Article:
Following deregulation of Pakistan’s telecommunication sector beginning in 2003, telecommunications became one of the fastest growing sectors in the country, with newly established private operators channeling significant investment into infrastructure expansion and service development. The sector also attracted significant foreign investment into fixed-line and mobile networks, driving better service and lowering prices for consumers.
While liberalisation of the telecommunications market and ensuing competition brought services to a large portion of Pakistan’s population, major increases in telecom services were mainly concentrated in cities and larger towns. Service growth in rural areas was slow, as infrastructure development was difficult and service uptake was low. Prior to 2006, Pakistan’s rural teledensity was estimated to have been around a mere 1%, with telecom services providers covering only 70% of the rural population. Most rural areas only had access to one provider and even where there was demand, service providers lacked the capacity to build networks and deliver services. National teledensity at the time was estimated at around 12%, with the pace and quality of service penetration markedly better in urban areas.
Market liberalisation alone failed to ensure equitable coverage and commercial availability of telecommunications services across all parts of Pakistan, due to geographic and weather conditions, limited electricity, and the fact that providing service to remote parts of the country was not a profitable proposition for operators. To bridge the digital divide between urban and rural areas, government intervention was necessary to ensure the provision of adequate internet and telecommunications services to unserved populations and geographic areas.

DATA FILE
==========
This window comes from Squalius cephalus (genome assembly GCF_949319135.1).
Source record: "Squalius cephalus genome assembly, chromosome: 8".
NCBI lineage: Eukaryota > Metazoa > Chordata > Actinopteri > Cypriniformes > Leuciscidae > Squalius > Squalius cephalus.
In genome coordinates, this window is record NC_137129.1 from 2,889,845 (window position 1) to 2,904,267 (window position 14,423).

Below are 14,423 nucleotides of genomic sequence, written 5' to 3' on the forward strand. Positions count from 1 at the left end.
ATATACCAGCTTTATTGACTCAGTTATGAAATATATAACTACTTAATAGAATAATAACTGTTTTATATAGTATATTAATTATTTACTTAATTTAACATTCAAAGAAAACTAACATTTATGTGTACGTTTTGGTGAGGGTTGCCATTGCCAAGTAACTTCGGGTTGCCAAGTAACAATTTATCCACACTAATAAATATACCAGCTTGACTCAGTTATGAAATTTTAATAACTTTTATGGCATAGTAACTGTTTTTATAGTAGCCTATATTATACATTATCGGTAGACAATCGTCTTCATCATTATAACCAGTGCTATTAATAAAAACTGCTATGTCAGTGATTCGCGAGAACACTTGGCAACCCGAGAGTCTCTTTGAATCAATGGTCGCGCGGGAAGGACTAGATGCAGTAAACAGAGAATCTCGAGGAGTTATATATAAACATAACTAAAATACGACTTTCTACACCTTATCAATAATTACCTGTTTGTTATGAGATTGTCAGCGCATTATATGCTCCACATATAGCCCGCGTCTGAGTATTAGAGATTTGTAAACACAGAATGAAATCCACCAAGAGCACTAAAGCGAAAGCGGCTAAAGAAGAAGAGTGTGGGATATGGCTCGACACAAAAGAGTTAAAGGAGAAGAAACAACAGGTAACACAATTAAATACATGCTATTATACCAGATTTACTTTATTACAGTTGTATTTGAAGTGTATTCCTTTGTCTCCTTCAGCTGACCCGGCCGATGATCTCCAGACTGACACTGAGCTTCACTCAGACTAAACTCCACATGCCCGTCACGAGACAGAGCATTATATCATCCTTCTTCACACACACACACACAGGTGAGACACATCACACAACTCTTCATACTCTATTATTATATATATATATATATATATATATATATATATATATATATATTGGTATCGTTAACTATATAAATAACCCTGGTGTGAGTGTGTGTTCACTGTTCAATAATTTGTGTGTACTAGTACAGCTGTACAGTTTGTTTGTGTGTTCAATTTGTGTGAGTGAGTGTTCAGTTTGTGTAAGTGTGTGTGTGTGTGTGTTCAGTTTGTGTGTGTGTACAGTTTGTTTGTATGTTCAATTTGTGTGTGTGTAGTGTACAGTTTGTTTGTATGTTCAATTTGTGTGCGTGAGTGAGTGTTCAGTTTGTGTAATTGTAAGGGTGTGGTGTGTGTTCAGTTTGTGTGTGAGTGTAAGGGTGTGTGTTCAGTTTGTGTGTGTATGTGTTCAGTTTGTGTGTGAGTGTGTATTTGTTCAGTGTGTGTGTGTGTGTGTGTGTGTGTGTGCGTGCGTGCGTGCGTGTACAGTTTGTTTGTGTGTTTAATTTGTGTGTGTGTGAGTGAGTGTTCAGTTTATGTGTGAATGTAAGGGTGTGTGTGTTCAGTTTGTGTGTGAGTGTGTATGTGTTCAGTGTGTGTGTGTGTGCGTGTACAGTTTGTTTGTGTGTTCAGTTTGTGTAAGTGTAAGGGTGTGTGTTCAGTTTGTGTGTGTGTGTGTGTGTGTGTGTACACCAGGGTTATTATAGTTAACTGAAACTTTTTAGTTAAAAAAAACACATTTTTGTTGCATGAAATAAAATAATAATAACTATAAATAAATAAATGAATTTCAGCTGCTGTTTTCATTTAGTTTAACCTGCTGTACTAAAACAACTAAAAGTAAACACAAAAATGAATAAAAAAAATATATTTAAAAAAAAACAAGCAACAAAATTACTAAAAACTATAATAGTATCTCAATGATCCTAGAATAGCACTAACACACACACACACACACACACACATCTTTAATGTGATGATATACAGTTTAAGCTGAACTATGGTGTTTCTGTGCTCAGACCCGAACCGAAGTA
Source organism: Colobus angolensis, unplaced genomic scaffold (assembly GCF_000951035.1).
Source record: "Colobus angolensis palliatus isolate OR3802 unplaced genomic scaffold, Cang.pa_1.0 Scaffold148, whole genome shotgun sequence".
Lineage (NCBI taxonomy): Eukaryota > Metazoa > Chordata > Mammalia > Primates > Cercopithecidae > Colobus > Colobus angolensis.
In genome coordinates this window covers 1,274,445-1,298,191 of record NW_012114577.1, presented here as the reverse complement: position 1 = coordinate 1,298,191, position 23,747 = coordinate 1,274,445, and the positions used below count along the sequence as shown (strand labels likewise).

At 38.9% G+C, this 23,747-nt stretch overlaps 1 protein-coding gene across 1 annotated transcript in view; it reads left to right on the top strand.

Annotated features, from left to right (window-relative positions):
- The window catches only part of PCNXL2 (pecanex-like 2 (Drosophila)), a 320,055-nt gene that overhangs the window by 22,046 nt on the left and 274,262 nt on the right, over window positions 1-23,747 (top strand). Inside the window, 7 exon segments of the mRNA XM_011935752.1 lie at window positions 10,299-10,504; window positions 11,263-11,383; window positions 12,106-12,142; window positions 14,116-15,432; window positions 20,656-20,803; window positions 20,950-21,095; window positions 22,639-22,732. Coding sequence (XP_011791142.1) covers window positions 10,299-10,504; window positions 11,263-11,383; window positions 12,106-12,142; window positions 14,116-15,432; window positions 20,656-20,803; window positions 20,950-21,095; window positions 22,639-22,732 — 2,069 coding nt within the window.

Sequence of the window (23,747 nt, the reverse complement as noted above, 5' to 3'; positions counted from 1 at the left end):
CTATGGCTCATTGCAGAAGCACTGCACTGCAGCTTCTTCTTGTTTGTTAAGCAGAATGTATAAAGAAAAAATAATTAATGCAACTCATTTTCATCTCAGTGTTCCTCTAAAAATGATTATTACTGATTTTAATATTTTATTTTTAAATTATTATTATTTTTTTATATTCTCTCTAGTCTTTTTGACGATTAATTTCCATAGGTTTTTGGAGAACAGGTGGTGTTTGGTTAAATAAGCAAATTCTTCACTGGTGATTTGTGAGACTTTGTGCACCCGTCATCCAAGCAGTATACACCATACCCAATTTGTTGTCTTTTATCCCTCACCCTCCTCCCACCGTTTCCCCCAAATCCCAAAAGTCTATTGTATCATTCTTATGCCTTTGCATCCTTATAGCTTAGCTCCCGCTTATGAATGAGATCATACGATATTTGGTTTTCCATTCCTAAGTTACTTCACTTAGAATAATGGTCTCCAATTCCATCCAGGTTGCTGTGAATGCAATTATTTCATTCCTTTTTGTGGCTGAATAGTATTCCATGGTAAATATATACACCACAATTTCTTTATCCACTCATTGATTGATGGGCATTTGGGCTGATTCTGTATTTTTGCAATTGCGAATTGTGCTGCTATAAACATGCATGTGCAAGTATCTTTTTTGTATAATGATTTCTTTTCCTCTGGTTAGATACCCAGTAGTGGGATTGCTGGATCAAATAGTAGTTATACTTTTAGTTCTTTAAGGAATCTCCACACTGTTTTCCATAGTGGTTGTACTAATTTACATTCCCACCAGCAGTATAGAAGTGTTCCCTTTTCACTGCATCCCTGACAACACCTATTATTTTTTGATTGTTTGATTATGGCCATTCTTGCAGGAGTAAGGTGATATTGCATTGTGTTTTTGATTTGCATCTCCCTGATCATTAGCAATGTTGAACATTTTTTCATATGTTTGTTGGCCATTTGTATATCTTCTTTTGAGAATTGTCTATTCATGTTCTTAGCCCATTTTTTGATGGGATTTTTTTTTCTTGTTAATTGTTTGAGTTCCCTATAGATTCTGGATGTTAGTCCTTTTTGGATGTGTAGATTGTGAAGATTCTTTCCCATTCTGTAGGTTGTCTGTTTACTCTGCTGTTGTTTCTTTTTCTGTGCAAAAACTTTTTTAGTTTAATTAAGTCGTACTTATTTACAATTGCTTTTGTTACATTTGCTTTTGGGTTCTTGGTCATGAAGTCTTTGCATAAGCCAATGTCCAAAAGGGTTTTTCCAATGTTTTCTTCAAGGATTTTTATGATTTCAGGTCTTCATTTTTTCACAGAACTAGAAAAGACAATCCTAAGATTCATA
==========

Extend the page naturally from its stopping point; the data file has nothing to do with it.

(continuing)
Recognizing ICT services as essential drivers of socio-economic development, Pakistan established its Universal Service and Access Fund (USAF) policy and in 2006, set up the Universal Service Fund Company to operationalise its distributional objective of ensuring broad coverage of telecom services across the country. To ensure coverage, the Ministry of Information Technology and Telecommunications sets specific and progressive targets for rural teledensity and access. The USAF identifies areas that are unserved and underserved by internet and telecommunications services, and co-finances/subsidises infrastructure development projects in those areas, in order to achieve defined teledensity and broadband penetration targets.
At its founding, the Universal Service Fund Company had three distinct objectives and programmatic focus areas: (1) ensure basic telephony and data services in rural areas through the Rural Telephony & e-Services Programme; (2) improve broadband access in smaller cities through the Broadband for Unserved Areas Project; and (3) enhance access to e-governance services through programmes focusing on last-mile internet access.
Through an open bidding process, the Universal Service Fund Company awards service contracts to the most competitive telecom operator and disburses its contributions as direct subsidies to the licensee that can deliver services with the greatest efficiency. The Company and its projects are mainly funded by revenue-matched contributions from telecom operators and receive no government funding. With its subsidies, the Universal Service Fund Company makes service provision commercially viable and corrects asymmetries in availability of services in areas where market conditions do not favour investment by service providers.